The third daughter of Peter the Cruel of Castile and his long-term mistress (and sometime wife) Maria of Padilla, Isabella of Castile‘s childhood was marred by her father’s battles to hold on to his throne and almost constant warfare with Aragon.
Peter was known in some areas as Peter the Cruel and in others as Peter the Just, depending on allegiances. He received support from Edward III’s son the Black Prince, but his failure to pay the costs of the campaign, his faithlessness, and the failing health of the black Prince, meant he was left to his own devices by 1367. Peter’s own nobles backed his illegitimate brother, Henry of Tastamara, who eventually defeated and killed Peter in March 1369.
Isabella’s mother had died in 1361 and her 3-year-old brother, Alfonso, in 1362. On Peter’s death, Isabella’s older sister, Constance, inherited her father’s claim to the crown of Castile, but was unable to pursue her claim. Taking Isabella with her, the two princesses took refuge in the English territory of Guyenne. Constance married John of Gaunt (third son of Edward III) at Roquefort in September 1371. Gaunt saw the marriage as an opportunity to gain a kingdom of his own. When the newly married couple returned to London, they brought Isabella with them.
Following Constance’s official entry into London, Isabella married John’s younger brother, Edmund of Langley, the fifth son of Edward III who would later become the first Duke of York, in 1372. Their first son, Edward was born the following year – he would become the second Duke of York, and be killed at Agincourt in 1415. A daughter, Constance, was born in 1374.
Chroniclers of the time reported that Isabella and Edmund were an ill-matched pair; Thomas of Walsingham, in particular, commented on Isabella’s ‘loose morals’, probably referring to her not-so-secret affair with John Holland, Duke of Exeter and half-brother to the king, Richard II. The affair is believed to have started as early as 1374 and has cast doubt on the legitimacy of Edmund and Isabella’s third and youngest child, Richard of Conisbrough. Richard, grandfather of both Edward IV and Richard III, was born somewhere between 1375 and 1386. He was executed for his involvement in the Southampton Plot, against Henry V, in 1415.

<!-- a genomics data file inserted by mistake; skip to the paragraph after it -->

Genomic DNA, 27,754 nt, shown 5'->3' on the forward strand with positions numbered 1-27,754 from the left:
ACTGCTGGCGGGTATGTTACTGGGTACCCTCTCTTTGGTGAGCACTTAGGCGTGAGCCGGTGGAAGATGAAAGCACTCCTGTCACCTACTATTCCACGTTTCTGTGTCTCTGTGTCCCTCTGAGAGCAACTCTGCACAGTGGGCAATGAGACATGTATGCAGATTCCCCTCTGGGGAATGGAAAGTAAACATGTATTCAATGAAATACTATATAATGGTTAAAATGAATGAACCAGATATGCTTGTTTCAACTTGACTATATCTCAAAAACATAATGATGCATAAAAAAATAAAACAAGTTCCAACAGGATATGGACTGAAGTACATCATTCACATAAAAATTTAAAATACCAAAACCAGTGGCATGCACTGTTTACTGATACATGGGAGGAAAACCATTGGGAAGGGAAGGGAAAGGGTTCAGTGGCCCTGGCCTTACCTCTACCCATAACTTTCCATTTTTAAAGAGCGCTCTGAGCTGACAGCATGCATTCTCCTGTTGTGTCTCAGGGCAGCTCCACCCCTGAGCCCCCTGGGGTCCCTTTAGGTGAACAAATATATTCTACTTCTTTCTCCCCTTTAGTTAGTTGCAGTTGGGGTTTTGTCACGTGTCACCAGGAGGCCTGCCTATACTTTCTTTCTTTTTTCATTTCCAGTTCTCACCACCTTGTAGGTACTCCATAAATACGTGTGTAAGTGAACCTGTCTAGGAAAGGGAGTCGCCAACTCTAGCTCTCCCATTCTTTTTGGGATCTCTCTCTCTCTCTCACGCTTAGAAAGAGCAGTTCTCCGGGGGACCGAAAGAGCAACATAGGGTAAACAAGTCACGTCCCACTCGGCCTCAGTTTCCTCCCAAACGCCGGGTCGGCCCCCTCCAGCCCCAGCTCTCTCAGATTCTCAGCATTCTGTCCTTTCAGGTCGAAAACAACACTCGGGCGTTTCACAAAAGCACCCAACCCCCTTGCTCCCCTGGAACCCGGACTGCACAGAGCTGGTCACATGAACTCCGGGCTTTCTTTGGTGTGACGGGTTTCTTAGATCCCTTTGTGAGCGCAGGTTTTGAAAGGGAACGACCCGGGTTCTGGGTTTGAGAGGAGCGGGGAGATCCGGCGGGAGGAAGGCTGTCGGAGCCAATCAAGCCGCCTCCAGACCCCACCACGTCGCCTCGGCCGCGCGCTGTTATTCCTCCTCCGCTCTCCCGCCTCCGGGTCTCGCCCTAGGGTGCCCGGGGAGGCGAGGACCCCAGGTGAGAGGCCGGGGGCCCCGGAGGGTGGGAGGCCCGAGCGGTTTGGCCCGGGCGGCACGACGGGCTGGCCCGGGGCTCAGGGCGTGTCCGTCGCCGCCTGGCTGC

Isabella died on 23rd December 1392 and is buried at King’s Langley. In her will, she made Richard II her heir and asked that he provide a pension for her youngest son and Richard II’s godson, Richard. Richard was given an allowance of £500 by the king, but this was only paid sporadically following Richard II’s deposition by Henry IV.
Richard was not even mentioned in the wills of his father and brother and G.L. Harriss, of the Oxford Dictionary of National Biography, has speculated this could be proof that Richard was not the son of the Duke of York.
Edmund married again, to his cousin Joan Holland, niece of his first wife’s lover, John Holland. In another bizarre family twist, it was Joan’s brother, Edmund Holland, 4th Earl of Kent, who had an affair – and an illegitimate daughter – with Constance of York, the daughter of Edmund and Isabella.
Sources: Ian Mortimer, Edward III The Perfect King; englishmonarchs.co.uk; womenshistory.about.com; History Today Companion to British History; WM Ormrod, The Reign of Edward III; Conisbrough Castle, South Yorkshire.
Photos from Wikipedia, except Conisbrough Castle which is © Sharon Bennett Connolly.
Ladies of Magna Carta: Women of Influence in Thirteenth Century England looks into the relationships of the various noble families of the 13th century, and how they were affected by the Barons’ Wars, Magna Carta and its aftermath; the bonds that were formed and those that were broken. It is now available from Pen & Sword, Amazon and from Book Depository worldwide.
Also by Sharon Bennett Connolly:
Silk and the Sword: The Women of the Norman Conquest traces the fortunes of the women who had a significant role to play in the momentous events of 1066. Available now from Amazon, Amberley Publishing, Book Depository.
Heroines of the Medieval World tells the stories of some of the most remarkable women from Medieval history, from Eleanor of Aquitaine to Julian of Norwich. Available now from Amberley Publishing and Amazon and Book Depository.
©2015 Sharon Bennett Connolly